What’s worse, the D.A.R.E. program may have increased teen curiosity. As Dr. Michael Siegel, a national expert in tobacco use at Boston University School of Public Health, notes, teens like to rebel. When constantly told not to do drugs, the forbidden became ever more enticing. (Thankfully, D.A.R.E. has since changed its tactics.)

What has proven effective is anti-drug campaigns guided by youth psychology such as Above the Influence and the Truth campaign. Neither harps on the negative consequences of drugs or makes them “off limits.” Instead, Above the Influence encourages teenagers to explore the freedom that comes with a drug-free lifestyle and Truth encourages rebellion by reminding kids that the cigarette executives are deceiving them on purpose.

Current anti-vaping campaigns are often based on successful anti-smoking campaigns. The most successful, such as Tips, used scare tactics and negative messaging to emphasize the health risks. It worked because everyone knew smoking was dangerous. But kids don’t think vaping is bad for them. Emphasizing the dangers won’t work. In one study, even dual users, those who vape and smoke, were more skeptical than smokers about anti-vaping ads that focused on health risks since they already believed vaping was healthier than smoking.

Alcohol use campaigns face a similar struggle. Campaigns against drunk driving have been successful because people already believe it’s risky. But campaigns aimed at reducing consumption are up against the societal acceptance of drinking, perceived minimal risk, and the constant barrage of alcohol advertising — all factors at the forefront of the fight against youth vaping.

What may be the most effective approach to youth vaping is to take a page out of the industry’s playbook and tailor anti-vaping ads to what motivates kids. According to Siegel, that means playing into rebellion and independence, like the Above the Influence or Truth campaigns.

If kids see vaping as rebellious, public health needs to take back that narrative and prove not vaping is the true rebellion, according to Siegel. Rebels pride themselves on their independence. Yet vaping, particularly Juuling, can lead to addiction, which is the exact opposite.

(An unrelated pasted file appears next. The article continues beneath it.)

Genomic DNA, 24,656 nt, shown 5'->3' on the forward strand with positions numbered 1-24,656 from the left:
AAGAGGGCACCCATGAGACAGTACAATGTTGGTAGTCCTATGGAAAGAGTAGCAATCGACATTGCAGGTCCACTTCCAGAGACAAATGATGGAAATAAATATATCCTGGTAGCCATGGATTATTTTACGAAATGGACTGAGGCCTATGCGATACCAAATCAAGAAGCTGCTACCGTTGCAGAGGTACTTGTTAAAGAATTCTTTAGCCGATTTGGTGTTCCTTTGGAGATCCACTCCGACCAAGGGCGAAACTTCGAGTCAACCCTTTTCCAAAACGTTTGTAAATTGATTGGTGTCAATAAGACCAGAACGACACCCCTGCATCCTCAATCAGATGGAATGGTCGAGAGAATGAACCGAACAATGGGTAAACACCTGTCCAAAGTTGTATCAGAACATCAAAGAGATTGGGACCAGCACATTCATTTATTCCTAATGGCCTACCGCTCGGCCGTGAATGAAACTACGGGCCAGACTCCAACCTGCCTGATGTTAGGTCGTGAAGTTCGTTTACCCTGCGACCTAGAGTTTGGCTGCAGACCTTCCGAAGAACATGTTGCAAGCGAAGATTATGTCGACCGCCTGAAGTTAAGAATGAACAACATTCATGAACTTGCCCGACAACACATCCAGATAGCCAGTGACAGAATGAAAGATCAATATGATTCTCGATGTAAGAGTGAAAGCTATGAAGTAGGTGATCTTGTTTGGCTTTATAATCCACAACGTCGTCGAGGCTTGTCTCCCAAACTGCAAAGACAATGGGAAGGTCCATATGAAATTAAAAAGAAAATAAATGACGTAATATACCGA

Siegel suggests creating a tangible enemy to show kids that some company or entity wants to get them hooked. He picks Juul, since it’s the most popular brand and has the most potent nicotine delivery system. This promotes an “us against them” mentality, pitting the kids against the industry. Then “we can harness the core values of both autonomy and rebellion and create a youth rebellion against the entire concept of Juul,” he says.

Getting kids to stop vaping seems near impossible, especially given the power of addiction. It’s also an unfair matchup. The vaping industry has money to spend on advertising and success produces financial gains. Public health already has limited resources, and success doesn’t bring in more.

But a new generation is now addicted to nicotine, despite decades of progress. While the fight will always be an uphill battle, the FDA and the surgeon general have become critical allies through education campaigns and regulatory action. Harnessing both their influence and teenagers’ innate sense of rebellion, public health may eventually even the playing field with the vaping industry.

Elsa Pearson, MPH, is a policy analyst at Boston University School of Public Health.

Austin Frakt, PhD, is the director of the Partnered Evidence-Based Policy Resource Center, Veterans Health Administration; an associate professor at Boston University’s School of Public Health; and an adjunct associate professor with the Department of Health Policy and Management at the Harvard T.H. Chan School of Public Health.

First Person is Vox’s home for compelling, provocative narrative essays. Do you have a story to share? Read our submission guidelines, and pitch us at firstperson@vox.com.